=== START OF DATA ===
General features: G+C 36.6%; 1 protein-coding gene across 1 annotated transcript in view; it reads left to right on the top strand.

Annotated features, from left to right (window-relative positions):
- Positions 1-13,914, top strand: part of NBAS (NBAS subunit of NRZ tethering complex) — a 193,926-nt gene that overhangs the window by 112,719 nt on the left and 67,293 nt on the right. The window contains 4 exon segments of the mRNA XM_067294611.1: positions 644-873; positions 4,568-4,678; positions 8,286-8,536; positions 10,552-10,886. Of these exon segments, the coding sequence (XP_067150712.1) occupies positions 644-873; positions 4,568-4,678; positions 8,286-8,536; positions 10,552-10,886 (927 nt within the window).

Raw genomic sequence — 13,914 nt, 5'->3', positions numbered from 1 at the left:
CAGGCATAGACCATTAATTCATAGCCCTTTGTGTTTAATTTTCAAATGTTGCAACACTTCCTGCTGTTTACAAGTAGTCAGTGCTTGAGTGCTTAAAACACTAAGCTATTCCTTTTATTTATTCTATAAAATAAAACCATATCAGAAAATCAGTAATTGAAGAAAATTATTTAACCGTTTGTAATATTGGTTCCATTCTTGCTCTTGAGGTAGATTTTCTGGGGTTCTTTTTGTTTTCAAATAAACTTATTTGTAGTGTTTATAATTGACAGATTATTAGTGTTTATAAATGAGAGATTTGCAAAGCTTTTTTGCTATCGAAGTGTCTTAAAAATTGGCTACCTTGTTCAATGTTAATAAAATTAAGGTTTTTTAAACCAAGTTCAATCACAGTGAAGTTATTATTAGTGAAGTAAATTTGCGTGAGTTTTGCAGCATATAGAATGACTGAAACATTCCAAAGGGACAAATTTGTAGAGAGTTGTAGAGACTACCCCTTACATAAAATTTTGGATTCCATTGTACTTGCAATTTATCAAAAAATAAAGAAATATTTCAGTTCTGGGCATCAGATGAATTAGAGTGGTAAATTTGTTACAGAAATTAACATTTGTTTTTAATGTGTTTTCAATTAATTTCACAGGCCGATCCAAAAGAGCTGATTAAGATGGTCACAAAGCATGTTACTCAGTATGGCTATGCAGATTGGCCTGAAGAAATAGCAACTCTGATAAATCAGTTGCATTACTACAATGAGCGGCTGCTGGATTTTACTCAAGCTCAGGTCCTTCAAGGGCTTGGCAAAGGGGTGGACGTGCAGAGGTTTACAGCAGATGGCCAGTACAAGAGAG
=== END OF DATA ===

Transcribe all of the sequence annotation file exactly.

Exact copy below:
General features: G+C 36.6%; 1 protein-coding gene across 1 annotated transcript in view; it reads left to right on the top strand.

Annotated features, from left to right (window-relative positions):
- Positions 1-13,914, top strand: part of NBAS (NBAS subunit of NRZ tethering complex) — a 193,926-nt gene that overhangs the window by 112,719 nt on the left and 67,293 nt on the right. The window contains 4 exon segments of the mRNA XM_067294611.1: positions 644-873; positions 4,568-4,678; positions 8,286-8,536; positions 10,552-10,886. Of these exon segments, the coding sequence (XP_067150712.1) occupies positions 644-873; positions 4,568-4,678; positions 8,286-8,536; positions 10,552-10,886 (927 nt within the window).

Raw genomic sequence — 13,914 nt, 5'->3', positions numbered from 1 at the left:
CAGGCATAGACCATTAATTCATAGCCCTTTGTGTTTAATTTTCAAATGTTGCAACACTTCCTGCTGTTTACAAGTAGTCAGTGCTTGAGTGCTTAAAACACTAAGCTATTCCTTTTATTTATTCTATAAAATAAAACCATATCAGAAAATCAGTAATTGAAGAAAATTATTTAACCGTTTGTAATATTGGTTCCATTCTTGCTCTTGAGGTAGATTTTCTGGGGTTCTTTTTGTTTTCAAATAAACTTATTTGTAGTGTTTATAATTGACAGATTATTAGTGTTTATAAATGAGAGATTTGCAAAGCTTTTTTGCTATCGAAGTGTCTTAAAAATTGGCTACCTTGTTCAATGTTAATAAAATTAAGGTTTTTTAAACCAAGTTCAATCACAGTGAAGTTATTATTAGTGAAGTAAATTTGCGTGAGTTTTGCAGCATATAGAATGACTGAAACATTCCAAAGGGACAAATTTGTAGAGAGTTGTAGAGACTACCCCTTACATAAAATTTTGGATTCCATTGTACTTGCAATTTATCAAAAAATAAAGAAATATTTCAGTTCTGGGCATCAGATGAATTAGAGTGGTAAATTTGTTACAGAAATTAACATTTGTTTTTAATGTGTTTTCAATTAATTTCACAGGCCGATCCAAAAGAGCTGATTAAGATGGTCACAAAGCATGTTACTCAGTATGGCTATGCAGATTGGCCTGAAGAAATAGCAACTCTGATAAATCAGTTGCATTACTACAATGAGCGGCTGCTGGATTTTACTCAAGCTCAGGTCCTTCAAGGGCTTGGCAAAGGGGTGGACGTGCAGAGGTTTACAGCAGATGGCCAGTACAAGAGAG